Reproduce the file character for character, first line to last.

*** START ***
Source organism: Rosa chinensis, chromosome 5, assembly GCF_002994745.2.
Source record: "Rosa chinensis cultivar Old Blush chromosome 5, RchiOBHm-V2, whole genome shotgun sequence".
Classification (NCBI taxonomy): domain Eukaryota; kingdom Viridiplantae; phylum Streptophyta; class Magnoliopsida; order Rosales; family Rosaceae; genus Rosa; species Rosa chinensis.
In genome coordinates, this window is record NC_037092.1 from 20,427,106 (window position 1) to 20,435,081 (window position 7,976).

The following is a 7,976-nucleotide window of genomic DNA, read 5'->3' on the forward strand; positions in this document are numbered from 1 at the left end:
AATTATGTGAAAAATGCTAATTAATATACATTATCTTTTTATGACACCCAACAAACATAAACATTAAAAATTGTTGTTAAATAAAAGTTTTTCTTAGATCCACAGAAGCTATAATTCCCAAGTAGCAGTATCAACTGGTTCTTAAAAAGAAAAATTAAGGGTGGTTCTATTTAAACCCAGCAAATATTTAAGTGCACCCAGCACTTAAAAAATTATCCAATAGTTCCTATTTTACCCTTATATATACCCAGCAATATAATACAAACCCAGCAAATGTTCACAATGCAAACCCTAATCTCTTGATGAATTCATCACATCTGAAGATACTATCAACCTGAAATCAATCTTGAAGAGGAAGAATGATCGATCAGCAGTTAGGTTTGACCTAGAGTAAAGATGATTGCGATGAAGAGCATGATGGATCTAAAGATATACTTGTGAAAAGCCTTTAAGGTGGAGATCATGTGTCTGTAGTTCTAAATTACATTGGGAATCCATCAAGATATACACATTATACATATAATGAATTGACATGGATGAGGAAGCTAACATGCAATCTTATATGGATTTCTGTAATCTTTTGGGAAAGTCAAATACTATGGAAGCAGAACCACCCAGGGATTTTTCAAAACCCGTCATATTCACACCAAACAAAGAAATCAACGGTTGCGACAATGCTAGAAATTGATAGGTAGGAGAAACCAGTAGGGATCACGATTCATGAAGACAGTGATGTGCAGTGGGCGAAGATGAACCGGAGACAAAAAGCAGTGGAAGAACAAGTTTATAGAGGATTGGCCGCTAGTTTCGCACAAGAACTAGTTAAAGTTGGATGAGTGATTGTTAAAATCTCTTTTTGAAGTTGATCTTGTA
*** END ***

Source organism: Rosa chinensis, chromosome 5, assembly GCF_002994745.2.
Source record: "Rosa chinensis cultivar Old Blush chromosome 5, RchiOBHm-V2, whole genome shotgun sequence".
Classification (NCBI taxonomy): domain Eukaryota; kingdom Viridiplantae; phylum Streptophyta; class Magnoliopsida; order Rosales; family Rosaceae; genus Rosa; species Rosa chinensis.
In genome coordinates, this window is record NC_037092.1 from 20,427,106 (window position 1) to 20,435,081 (window position 7,976).

The following is a 7,976-nucleotide window of genomic DNA, read 5'->3' on the forward strand; positions in this document are numbered from 1 at the left end:
AATTATGTGAAAAATGCTAATTAATATACATTATCTTTTTATGACACCCAACAAACATAAACATTAAAAATTGTTGTTAAATAAAAGTTTTTCTTAGATCCACAGAAGCTATAATTCCCAAGTAGCAGTATCAACTGGTTCTTAAAAAGAAAAATTAAGGGTGGTTCTATTTAAACCCAGCAAATATTTAAGTGCACCCAGCACTTAAAAAATTATCCAATAGTTCCTATTTTACCCTTATATATACCCAGCAATATAATACAAACCCAGCAAATGTTCACAATGCAAACCCTAATCTCTTGATGAATTCATCACATCTGAAGATACTATCAACCTGAAATCAATCTTGAAGAGGAAGAATGATCGATCAGCAGTTAGGTTTGACCTAGAGTAAAGATGATTGCGATGAAGAGCATGATGGATCTAAAGATATACTTGTGAAAAGCCTTTAAGGTGGAGATCATGTGTCTGTAGTTCTAAATTACATTGGGAATCCATCAAGATATACACATTATACATATAATGAATTGACATGGATGAGGAAGCTAACATGCAATCTTATATGGATTTCTGTAATCTTTTGGGAAAGTCAAATACTATGGAAGCAGAACCACCCAGGGATTTTTCAAAACCCGTCATATTCACACCAAACAAAGAAATCAACGGTTGCGACAATGCTAGAAATTGATAGGTAGGAGAAACCAGTAGGGATCACGATTCATGAAGACAGTGATGTGCAGTGGGCGAAGATGAACCGGAGACAAAAAGCAGTGGAAGAACAAGTTTATAGAGGATTGGCCGCTAGTTTCGCACAAGAACTAGTTAAAGTTGGATGAGTGATTGTTAAAATCTCTTTTTGAAGTTGATCTTGTA